Tag archives: Employee

Dismissal for misconduct cannot be based (solely) on anonymous reports

Anonymous reports have been mistrusted for a number of years in France, for historical reasons. While anonymity enables individuals to raise their voice more openly, without being the targets of retaliation measures, it can also drift into slander. This explains a specificity of French law under which whistleblowers using ethicals lines are strongly encouraged to … Continue reading

Le temps de trajet des salariés itinérants n’est (définitivement) pas du temps de travail effectif

La détermination du temps de travail effectif des salariés est un sujet complexe, et l’enjeu est considérable pour les salariés dans la mesure où ce temps de travail effectif a un impact direct sur leur rémunération. C’est encore plus vrai pour les salariés itinérants, dont les fonctions impliquent des temps de trajet importants (notamment entre … Continue reading

Will employers soon be under an obligation to require their employees to take holiday?

Although pursuant to Sec. 7 para. 1 of the German Federal Leave Act (Bundesurlaubsgesetz) it is the employer‘s obligation to grant holidays, in practice this usually occurs only after the individual employee’s formal request for holiday leave. In the near future, the European Court of Justice (ECJ) must decide whether or not employers can – … Continue reading

Issues of employment status: pseudo self-employment and hidden personnel leasing in Germany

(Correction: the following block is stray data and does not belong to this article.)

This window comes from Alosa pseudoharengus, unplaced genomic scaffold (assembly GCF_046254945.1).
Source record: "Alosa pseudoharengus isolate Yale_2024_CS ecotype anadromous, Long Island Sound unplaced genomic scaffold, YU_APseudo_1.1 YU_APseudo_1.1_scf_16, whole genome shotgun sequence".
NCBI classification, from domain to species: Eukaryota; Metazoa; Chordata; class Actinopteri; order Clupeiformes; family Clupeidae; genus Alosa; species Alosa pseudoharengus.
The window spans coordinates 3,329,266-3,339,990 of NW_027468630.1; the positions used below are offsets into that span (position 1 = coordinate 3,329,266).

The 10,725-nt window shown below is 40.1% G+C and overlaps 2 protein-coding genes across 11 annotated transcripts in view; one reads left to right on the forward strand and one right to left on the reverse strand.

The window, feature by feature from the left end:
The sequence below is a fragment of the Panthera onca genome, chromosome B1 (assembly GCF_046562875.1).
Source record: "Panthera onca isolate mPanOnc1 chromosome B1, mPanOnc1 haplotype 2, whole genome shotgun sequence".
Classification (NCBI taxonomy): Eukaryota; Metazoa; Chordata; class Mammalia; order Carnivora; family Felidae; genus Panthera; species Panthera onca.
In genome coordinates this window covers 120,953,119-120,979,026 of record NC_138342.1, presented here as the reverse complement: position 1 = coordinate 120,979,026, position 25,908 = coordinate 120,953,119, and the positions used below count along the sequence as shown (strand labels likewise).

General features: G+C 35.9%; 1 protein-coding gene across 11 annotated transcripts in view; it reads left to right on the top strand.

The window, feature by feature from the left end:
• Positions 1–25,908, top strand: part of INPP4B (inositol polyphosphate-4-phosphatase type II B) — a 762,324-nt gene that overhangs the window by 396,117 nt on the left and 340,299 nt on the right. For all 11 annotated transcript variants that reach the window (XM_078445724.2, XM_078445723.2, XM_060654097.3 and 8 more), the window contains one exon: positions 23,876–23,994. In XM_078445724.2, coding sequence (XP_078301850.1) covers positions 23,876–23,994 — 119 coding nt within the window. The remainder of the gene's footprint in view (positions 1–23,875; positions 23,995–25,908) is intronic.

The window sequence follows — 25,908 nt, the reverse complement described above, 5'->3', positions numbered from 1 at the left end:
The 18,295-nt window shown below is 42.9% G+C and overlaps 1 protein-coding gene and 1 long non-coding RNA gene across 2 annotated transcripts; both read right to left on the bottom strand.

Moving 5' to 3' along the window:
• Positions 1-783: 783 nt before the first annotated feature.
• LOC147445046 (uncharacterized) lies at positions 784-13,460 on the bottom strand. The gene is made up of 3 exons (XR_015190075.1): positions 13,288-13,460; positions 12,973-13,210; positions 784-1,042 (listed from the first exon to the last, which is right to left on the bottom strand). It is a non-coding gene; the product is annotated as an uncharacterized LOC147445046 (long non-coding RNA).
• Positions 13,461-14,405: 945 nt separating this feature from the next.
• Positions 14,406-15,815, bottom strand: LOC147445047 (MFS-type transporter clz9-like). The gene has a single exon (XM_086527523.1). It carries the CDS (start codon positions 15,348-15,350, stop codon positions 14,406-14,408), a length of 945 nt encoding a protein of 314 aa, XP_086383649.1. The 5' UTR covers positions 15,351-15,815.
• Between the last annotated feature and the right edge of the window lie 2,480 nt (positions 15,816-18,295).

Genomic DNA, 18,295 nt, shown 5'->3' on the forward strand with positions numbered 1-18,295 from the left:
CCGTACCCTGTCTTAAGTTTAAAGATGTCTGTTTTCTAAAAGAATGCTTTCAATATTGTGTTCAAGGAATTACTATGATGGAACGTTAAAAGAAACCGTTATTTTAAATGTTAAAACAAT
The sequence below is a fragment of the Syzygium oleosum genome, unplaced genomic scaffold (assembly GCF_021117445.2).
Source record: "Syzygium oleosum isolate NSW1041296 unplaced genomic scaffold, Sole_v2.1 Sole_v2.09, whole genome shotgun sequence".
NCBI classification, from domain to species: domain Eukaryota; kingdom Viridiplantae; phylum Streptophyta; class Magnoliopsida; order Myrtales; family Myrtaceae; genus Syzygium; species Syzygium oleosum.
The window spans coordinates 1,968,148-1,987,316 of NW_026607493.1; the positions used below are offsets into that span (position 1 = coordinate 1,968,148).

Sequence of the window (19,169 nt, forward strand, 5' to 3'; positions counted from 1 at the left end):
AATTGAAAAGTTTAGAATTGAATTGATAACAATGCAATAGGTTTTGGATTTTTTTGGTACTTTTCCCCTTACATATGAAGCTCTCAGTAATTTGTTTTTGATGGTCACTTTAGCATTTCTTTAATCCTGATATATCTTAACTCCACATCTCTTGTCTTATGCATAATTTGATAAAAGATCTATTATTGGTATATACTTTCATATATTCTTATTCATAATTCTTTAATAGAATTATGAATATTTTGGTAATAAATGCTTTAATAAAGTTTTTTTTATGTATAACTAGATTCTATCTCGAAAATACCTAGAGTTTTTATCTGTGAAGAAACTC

German labour law follows the “all or nothing” principle: Labour law regulations presume an existing employment relationship between employer and employee. If no such relationship exists, protective labour law regulations cannot be applied (with a few exceptions e.g. in the case of managing directors of a “GmbH” (limited company)). Assessing whether an employment relationship exists … Continue reading

Issues of employment status in France

France makes a distinction between those individuals with an employment status and independent workers. Under French employment law, an employee is defined as an individual who works pursuant to an employment contract (and under the subordination of the employing entity) and receives a salary in return for his or her services. Unlike an employee, a consultant remains … Continue reading

Employees’ freedom of speech on the Internet is not without boundaries

Books, hotels, restaurants, products: you can find reviews and rating websites for just about everything on the internet – even employers. However, employees posting internet reviews of their employer should be careful and measured in what they say, or risk being subjected to disciplinary measures  – or even dismissal – if they abuse their freedom … Continue reading

Lack of probity may provide grounds for dismissal for serious misconduct